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- Personal, subjective memories that we have of past events and experiences
- These memories include when and where (spatiotemporal knowledge) and factual information
- Marigold Linton (1982) studied her recall of autobiographical memories through a six year diary study. She found that autobiographical memories faded at about 5% per year
- Special type of memory along with semantic, episodic, procedural. Studies across all types complement each other and add to overall understanding.
- A disproportionate number of autobiographical memories are formed between birth and 30-years of age ("reminiscence bump"), perhaps because much of our self-identity develops between these ages
- Brown and Kulik, 1977
- Vivid, stable autobiographical memories that are formed when we hear of a shocking and/or emotional event
- We often remember exactly where we were when we first heard this news.
- More likely to be formed when the news is unexpected or shocking and when it is personally important or meaningful.
- Examples - 9/11, Kennedy
- The detail and durability of flashbulb memories shows that memory can be very accurate
- Flashbulb memories can have cultural significance and bias
Encoding specificity principle
- Endel Tulving, 1975, 1983
- Suggests that cues that exist when we are trying to retrieve a memory can help if they match cues that were present when we encoded the memory.
- We can remember things through different retrieval routes, accessing memories through different associations.
- The more elaborate the encoding process, the more associations the memory has with pre-existing knowledge or memories, hence the more likely it is that some of these will overlap with retrieval cues.
- Recognition tests (where the thing to be recognised is present) provide more retrieval cues than recall tests
- Gives a lot of insight into memory processes and techniques
- Helps police to aid witness recall in investigating crimes, using the police cognitive interview technique
- Episodic memories are a form of long-term memory that include spatiotemporal details (when the event happened and where).
- These may be formed in advance of semantic memories
- Hodges & Graham (1998) found damage to the temporal cortex but not the hippocampus affected semantic memory, not episodic;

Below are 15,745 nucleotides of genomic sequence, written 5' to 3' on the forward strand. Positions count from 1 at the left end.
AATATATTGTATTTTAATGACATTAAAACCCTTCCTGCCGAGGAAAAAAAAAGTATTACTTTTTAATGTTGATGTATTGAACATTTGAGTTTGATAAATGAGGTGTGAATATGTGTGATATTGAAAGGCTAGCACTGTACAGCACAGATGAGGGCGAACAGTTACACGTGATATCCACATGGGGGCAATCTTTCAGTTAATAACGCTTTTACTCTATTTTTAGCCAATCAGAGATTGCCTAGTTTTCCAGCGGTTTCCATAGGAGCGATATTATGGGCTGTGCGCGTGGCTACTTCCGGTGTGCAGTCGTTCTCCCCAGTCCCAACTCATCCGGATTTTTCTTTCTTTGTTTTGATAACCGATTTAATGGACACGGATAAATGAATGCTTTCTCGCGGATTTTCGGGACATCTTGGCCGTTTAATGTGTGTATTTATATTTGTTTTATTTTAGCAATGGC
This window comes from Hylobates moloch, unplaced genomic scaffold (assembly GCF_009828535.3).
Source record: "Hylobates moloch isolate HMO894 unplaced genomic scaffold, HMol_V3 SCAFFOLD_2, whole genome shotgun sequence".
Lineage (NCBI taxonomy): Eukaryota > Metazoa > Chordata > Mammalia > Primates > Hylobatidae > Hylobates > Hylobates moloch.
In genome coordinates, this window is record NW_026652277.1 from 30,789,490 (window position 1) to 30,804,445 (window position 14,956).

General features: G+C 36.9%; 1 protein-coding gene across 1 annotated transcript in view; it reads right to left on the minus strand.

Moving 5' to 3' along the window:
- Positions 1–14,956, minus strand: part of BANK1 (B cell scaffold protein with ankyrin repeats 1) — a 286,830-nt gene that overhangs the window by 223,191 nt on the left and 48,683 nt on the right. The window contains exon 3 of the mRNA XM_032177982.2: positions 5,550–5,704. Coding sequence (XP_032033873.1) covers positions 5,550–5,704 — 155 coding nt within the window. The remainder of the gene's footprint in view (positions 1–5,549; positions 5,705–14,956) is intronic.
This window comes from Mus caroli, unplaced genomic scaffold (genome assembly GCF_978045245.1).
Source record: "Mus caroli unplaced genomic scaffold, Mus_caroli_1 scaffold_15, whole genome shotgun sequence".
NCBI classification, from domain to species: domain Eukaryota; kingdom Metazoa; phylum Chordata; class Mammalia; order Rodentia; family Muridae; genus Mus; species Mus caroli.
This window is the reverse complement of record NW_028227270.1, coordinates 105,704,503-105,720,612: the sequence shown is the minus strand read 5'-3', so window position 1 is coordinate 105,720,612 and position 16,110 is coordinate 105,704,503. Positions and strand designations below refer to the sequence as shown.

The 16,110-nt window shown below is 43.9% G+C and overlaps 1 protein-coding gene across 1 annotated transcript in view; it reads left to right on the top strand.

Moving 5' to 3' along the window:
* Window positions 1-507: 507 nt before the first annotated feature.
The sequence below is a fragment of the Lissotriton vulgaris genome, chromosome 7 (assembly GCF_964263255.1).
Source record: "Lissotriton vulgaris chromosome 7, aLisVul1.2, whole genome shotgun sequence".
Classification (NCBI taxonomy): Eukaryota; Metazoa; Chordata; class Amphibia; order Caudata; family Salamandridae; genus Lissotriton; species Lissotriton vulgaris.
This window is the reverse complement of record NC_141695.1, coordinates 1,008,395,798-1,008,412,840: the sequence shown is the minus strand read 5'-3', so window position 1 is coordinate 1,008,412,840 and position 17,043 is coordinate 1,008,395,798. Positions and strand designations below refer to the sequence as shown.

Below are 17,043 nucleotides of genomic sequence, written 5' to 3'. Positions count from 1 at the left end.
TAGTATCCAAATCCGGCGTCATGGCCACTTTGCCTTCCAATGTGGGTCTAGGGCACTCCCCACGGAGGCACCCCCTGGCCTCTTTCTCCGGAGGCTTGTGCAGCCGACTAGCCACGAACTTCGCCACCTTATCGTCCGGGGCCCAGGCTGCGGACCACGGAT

- Vargha-Khadem (1997) found damage to the hippocampus but not temporal cortex affected episodic but not semantic.
- Episodic memories differ from semantic memories, which do not have any details of when they were originally acquired or where
- Explains how semantic information such as conceptual categories for animals or plants is acquired
Levels of processing
- Craik and Lockhart (1972) theorised that the deeper the processing we apply to information in the encoding process the longer we can remember it for
- Maintenance rehearsal = shallow structural processing, e.g. learning by rote, coding in terms of sound
- Elaborative rehearsal = deeper semantic processing, working with material to associate it with pre-existing knowledge
- Craik and Tulving (1975) found that the percentage of words learned incidentally increased as participants had to do more thinking about the words.
- Encoding affects how effectively we store information, hence how easy it is to recall, and how long we can remember it for.
- This is a useful technique, especially in education
- Shared memories we create with others through common experiences.
- Elaborated through discussion - they are socially constructed.
- We may even recollect events that took place early on in our lives simply because others have shared these with us.
- The memories may be(come) inaccurate, modified through re-telling.
- An example of this is Jean Piaget’s false kidnapping memory from nanny
- Collective memories are a way of remembering events from a multitude of perspectives.
- Gergen (1999): collective remembering can help to construct and reconstruct national history, e.g. South African Commission for Truth and Equality.
- Miller (2000): collective memories help enforce family identity